Chronic Kidney Disease (CKD) is a global health epidemic and patients with CKD suffer from increased mortality and cardiovascular disease. Despite the severity of the disease, there are limited treatment options to hinder its progression. Tubular injury (TI) is a common finding on many kidney biopsies from patients with CKD, and there is mechanistic data supporting that TI can lead to interstitial fibrosis and tubular atrophy. While interstitial fibrosis and tubular atrophy are the strongest known pathologic predictor of progression of CKD, we have limited understand of how TI contributes to this progression. Hypoxia Inducible Factor-1? (HIF-1?) has been shown in animal studies to impact the severity of TI and is also known to trigger a fibrotic cascade, but there is limited data regarding its overall activity in kidney tissue, its cell type specific activity, its association with pathologic features or patient outcomes. It is of utmost importance to better understand this pathway as several Prolyl Hydroxylase inhibitors, which are novel therapeutic agents that increase the expression of HIF- 1?, are currently in clinical trial testing to treat anemia of CKD.
The first aim of this proposal is to develop a measure of HIF-1? pathway activity that enables evaluation of clinical and morphologic features and cell-type specificity. Specifically, the candidate will a) Identify clinical and pathologic descriptors associated with increased HIF-1? pathway activity score and b) Determine the cell-type specific expression level of HIF-1? and its downstream components in tubular cells using single-cell RNA-sequencing.
The second aim of this proposal is to determine the association of increased HIF-1? activity with outcomes and identify patients with increased HIF-1? activity non-invasively using biomarkers. Specifically, the candidate will a) Determine the association of increased HIF-1? activity score with patient outcomes and b) Identify serum or urine biomarkers that detect increased HIF-1? pathway activity in patients. The candidate will analyze data from 3 cohorts to accomplish these aims: Nephrotic Syndrome Study Network (NEPTUNE), Clinical Phenotyping Resource and Biobank Core (C-PROBE) and the Native Americans with Type 2 Diabetes cohort (formerly known as the Pima Indian cohort). These investigations will allow us to monitor HIF-1? activity non-invasively in trials where patients receive novel drug agents, such as Prolyl Hydroxylase Inhibitors. The candidate will obtain formal training in analysis of gene expression data, single cell RNA- sequencing and machine learning techniques during the course of the award period to successfully integrate gene expression data, pathology data and clinical data. She will be mentored by an expert team with complementary experience in nephrology, tubular injury biology, systems biology and bioinformatics. The long-term goal of these investigations is to ultimately be able to better sub-type patients with tubular injury based on mechanistic terms.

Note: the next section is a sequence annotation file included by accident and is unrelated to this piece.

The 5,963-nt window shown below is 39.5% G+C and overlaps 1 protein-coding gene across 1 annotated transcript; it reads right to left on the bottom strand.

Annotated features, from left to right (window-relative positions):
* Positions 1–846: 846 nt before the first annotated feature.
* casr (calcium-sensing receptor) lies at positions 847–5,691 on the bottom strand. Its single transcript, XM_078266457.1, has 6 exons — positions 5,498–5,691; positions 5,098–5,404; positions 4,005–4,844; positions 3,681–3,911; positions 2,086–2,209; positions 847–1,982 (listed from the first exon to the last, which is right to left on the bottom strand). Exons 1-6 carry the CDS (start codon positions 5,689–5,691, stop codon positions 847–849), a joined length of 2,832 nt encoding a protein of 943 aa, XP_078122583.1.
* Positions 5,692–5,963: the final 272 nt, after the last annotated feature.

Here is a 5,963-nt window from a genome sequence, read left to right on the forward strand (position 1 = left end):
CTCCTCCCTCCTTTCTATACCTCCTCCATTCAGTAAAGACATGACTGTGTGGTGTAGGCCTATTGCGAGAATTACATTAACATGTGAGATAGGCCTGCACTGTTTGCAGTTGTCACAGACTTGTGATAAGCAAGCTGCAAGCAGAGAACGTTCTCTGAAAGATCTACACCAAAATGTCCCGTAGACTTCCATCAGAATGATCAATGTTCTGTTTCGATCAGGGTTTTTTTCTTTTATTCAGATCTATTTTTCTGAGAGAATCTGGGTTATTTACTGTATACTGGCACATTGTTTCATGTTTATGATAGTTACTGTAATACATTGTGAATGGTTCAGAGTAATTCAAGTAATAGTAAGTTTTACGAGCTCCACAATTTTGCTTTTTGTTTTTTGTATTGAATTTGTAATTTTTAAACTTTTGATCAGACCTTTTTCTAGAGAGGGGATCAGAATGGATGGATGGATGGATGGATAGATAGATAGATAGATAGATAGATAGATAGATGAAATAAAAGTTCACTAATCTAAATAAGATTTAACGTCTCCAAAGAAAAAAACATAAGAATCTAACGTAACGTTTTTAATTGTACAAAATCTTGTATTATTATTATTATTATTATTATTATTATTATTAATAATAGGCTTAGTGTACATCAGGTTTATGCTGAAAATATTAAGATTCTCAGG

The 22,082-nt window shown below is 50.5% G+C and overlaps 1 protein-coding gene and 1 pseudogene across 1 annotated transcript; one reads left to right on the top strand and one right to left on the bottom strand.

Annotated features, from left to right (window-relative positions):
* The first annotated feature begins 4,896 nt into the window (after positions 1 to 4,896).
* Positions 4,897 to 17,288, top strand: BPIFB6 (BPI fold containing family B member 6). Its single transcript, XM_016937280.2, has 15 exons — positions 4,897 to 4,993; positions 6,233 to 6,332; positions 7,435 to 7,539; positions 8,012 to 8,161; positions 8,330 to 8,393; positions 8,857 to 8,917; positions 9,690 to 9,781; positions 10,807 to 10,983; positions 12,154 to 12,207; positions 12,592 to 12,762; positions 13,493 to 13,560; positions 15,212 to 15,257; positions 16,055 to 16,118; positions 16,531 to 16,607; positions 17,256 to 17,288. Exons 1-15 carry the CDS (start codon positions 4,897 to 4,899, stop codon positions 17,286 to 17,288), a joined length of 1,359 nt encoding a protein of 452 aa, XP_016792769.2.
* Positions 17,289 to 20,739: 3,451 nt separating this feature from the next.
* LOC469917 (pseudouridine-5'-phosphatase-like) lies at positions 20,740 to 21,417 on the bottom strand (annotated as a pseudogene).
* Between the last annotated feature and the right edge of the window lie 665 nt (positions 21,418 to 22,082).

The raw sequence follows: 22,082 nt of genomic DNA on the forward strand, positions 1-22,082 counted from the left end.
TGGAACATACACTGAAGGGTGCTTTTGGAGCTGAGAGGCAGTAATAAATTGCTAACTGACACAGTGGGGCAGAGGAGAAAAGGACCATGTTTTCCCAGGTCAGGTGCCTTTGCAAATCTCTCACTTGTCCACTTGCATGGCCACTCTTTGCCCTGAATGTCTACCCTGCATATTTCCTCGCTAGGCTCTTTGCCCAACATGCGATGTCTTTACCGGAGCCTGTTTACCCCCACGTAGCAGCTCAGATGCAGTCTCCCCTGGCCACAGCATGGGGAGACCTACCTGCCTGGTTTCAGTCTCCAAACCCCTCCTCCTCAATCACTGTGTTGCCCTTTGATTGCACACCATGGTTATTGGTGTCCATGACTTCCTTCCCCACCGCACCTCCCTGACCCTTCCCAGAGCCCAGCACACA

Public Health Relevance

Chronic Kidney Disease is a global health epidemic and is associated with increased mortality, but we do not have a detailed understanding of why this disease progresses. Identifying sub-types of patients who progress by the same molecular mechanism is important to identify patients for future clinical trials. This project aims to use gene expression data from kidney biopsies to identify patients who will respond differently to medications that increase the expression of Hypoxia Inducible Factor-1 alpha.

National Institute of Health (NIH)
National Institute of Diabetes and Digestive and Kidney Diseases (NIDDK)
Clinical Investigator Award (CIA) (K08)
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Kidney, Urologic and Hematologic Diseases D Subcommittee (DDK)
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Rankin, Tracy L
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University of Michigan Ann Arbor
Internal Medicine/Medicine
Schools of Medicine
Ann Arbor
United States
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